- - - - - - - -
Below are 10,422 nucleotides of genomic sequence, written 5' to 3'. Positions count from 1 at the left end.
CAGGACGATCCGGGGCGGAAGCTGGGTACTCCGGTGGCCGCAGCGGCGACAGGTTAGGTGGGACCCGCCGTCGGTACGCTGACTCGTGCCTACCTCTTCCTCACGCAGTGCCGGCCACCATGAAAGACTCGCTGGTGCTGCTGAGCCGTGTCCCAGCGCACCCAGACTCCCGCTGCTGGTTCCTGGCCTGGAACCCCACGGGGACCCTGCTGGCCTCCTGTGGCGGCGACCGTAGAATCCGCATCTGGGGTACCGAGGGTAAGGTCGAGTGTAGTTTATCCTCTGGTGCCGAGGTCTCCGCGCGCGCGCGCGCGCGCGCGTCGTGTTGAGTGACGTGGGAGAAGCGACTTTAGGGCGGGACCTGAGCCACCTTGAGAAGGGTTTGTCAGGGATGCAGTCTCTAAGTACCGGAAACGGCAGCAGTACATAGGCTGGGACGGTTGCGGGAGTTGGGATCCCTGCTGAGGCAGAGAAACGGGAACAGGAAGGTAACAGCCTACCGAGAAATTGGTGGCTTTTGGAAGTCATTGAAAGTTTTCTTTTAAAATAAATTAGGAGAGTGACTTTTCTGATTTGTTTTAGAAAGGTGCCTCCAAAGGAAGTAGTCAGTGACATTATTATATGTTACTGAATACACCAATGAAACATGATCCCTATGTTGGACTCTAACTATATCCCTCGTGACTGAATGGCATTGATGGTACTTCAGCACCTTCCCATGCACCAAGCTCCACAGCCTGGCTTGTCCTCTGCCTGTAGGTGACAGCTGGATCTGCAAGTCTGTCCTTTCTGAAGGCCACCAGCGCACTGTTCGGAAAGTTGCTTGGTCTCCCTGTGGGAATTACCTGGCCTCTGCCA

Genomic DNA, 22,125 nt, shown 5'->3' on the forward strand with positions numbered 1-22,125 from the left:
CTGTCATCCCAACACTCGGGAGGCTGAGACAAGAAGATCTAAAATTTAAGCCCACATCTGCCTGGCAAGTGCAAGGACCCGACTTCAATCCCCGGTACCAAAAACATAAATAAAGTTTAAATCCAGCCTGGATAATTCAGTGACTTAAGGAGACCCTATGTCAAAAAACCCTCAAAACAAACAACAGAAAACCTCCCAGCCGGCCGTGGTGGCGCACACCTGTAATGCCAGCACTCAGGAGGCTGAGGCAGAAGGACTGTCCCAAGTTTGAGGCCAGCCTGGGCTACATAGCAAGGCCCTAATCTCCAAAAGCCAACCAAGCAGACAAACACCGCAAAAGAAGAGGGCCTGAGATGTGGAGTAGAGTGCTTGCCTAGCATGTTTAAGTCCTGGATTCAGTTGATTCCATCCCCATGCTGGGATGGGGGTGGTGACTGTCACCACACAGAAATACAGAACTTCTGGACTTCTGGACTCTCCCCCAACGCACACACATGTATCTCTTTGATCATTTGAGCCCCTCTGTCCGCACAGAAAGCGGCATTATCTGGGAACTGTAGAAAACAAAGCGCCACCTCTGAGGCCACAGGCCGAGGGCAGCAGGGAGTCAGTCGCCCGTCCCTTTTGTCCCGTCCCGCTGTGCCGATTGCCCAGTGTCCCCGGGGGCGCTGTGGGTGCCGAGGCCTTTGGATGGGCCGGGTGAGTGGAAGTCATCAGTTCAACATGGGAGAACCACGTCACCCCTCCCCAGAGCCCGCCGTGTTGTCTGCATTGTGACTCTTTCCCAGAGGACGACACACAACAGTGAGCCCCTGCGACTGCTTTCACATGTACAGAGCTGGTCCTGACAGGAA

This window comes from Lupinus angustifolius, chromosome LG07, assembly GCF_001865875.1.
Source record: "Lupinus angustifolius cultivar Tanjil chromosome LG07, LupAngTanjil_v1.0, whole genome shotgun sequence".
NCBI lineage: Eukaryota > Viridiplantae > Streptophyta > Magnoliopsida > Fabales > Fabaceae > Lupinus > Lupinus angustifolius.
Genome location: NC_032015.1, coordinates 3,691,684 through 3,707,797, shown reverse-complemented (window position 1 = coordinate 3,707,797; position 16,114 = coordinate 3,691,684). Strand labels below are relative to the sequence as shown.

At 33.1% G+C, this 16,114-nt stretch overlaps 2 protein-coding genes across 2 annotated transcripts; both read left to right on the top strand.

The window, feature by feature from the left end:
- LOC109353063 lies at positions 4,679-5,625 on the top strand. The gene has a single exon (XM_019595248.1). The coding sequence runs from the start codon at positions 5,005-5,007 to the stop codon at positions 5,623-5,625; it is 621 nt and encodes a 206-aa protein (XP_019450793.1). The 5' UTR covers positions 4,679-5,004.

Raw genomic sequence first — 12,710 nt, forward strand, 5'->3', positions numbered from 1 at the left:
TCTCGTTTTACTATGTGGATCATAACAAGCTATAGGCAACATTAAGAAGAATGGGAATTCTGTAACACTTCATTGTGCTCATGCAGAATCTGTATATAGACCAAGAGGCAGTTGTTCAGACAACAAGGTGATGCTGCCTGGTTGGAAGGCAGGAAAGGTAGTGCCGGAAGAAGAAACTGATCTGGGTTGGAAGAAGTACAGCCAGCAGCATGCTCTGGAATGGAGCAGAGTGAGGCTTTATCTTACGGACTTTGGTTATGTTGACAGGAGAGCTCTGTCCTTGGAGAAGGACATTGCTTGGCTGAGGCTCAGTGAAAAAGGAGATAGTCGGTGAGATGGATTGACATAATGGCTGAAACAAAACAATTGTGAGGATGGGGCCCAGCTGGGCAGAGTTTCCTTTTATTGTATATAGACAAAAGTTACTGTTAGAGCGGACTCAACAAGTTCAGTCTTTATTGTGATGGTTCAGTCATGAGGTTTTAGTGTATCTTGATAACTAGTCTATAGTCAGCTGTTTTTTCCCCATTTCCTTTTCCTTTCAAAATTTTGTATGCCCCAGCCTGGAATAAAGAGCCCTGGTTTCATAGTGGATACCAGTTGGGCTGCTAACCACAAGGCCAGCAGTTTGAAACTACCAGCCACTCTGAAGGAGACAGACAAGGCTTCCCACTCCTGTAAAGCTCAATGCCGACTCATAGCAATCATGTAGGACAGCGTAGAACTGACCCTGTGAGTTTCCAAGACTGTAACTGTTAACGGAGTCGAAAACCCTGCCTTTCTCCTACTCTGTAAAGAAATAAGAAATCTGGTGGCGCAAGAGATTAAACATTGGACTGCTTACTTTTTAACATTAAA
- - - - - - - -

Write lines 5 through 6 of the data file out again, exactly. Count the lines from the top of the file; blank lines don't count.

This window comes from Lupinus angustifolius, chromosome LG07, assembly GCF_001865875.1.
Source record: "Lupinus angustifolius cultivar Tanjil chromosome LG07, LupAngTanjil_v1.0, whole genome shotgun sequence".